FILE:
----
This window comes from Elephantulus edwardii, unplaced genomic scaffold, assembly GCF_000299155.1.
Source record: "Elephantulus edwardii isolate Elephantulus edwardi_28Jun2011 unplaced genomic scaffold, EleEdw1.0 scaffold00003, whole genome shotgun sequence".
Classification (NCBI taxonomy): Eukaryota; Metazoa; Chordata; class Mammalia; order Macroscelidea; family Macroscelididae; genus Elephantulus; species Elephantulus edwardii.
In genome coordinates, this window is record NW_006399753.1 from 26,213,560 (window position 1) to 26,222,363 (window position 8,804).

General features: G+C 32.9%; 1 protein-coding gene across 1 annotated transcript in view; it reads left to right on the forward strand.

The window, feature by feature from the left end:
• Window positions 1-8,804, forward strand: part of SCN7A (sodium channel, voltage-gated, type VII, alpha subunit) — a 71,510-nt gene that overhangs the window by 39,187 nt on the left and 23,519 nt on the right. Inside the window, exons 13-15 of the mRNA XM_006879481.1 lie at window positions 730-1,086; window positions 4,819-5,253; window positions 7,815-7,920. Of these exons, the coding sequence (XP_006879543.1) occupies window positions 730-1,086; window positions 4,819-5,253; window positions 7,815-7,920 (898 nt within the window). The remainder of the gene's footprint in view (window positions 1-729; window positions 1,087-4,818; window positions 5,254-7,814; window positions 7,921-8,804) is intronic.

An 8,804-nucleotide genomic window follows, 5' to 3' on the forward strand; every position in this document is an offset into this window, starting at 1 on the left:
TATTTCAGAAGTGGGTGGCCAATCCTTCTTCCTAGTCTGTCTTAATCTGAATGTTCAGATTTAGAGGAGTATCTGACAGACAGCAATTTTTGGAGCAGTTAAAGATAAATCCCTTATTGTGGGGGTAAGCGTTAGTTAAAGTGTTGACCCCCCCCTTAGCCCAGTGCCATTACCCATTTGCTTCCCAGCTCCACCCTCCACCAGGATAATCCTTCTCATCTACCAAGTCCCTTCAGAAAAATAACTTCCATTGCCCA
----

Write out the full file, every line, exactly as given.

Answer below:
This window comes from Elephantulus edwardii, unplaced genomic scaffold, assembly GCF_000299155.1.
Source record: "Elephantulus edwardii isolate Elephantulus edwardi_28Jun2011 unplaced genomic scaffold, EleEdw1.0 scaffold00003, whole genome shotgun sequence".
Classification (NCBI taxonomy): Eukaryota; Metazoa; Chordata; class Mammalia; order Macroscelidea; family Macroscelididae; genus Elephantulus; species Elephantulus edwardii.
In genome coordinates, this window is record NW_006399753.1 from 26,213,560 (window position 1) to 26,222,363 (window position 8,804).

General features: G+C 32.9%; 1 protein-coding gene across 1 annotated transcript in view; it reads left to right on the forward strand.

The window, feature by feature from the left end:
• Window positions 1-8,804, forward strand: part of SCN7A (sodium channel, voltage-gated, type VII, alpha subunit) — a 71,510-nt gene that overhangs the window by 39,187 nt on the left and 23,519 nt on the right. Inside the window, exons 13-15 of the mRNA XM_006879481.1 lie at window positions 730-1,086; window positions 4,819-5,253; window positions 7,815-7,920. Of these exons, the coding sequence (XP_006879543.1) occupies window positions 730-1,086; window positions 4,819-5,253; window positions 7,815-7,920 (898 nt within the window). The remainder of the gene's footprint in view (window positions 1-729; window positions 1,087-4,818; window positions 5,254-7,814; window positions 7,921-8,804) is intronic.

An 8,804-nucleotide genomic window follows, 5' to 3' on the forward strand; every position in this document is an offset into this window, starting at 1 on the left:
TATTTCAGAAGTGGGTGGCCAATCCTTCTTCCTAGTCTGTCTTAATCTGAATGTTCAGATTTAGAGGAGTATCTGACAGACAGCAATTTTTGGAGCAGTTAAAGATAAATCCCTTATTGTGGGGGTAAGCGTTAGTTAAAGTGTTGACCCCCCCCTTAGCCCAGTGCCATTACCCATTTGCTTCCCAGCTCCACCCTCCACCAGGATAATCCTTCTCATCTACCAAGTCCCTTCAGAAAAATAACTTCCATTGCCCA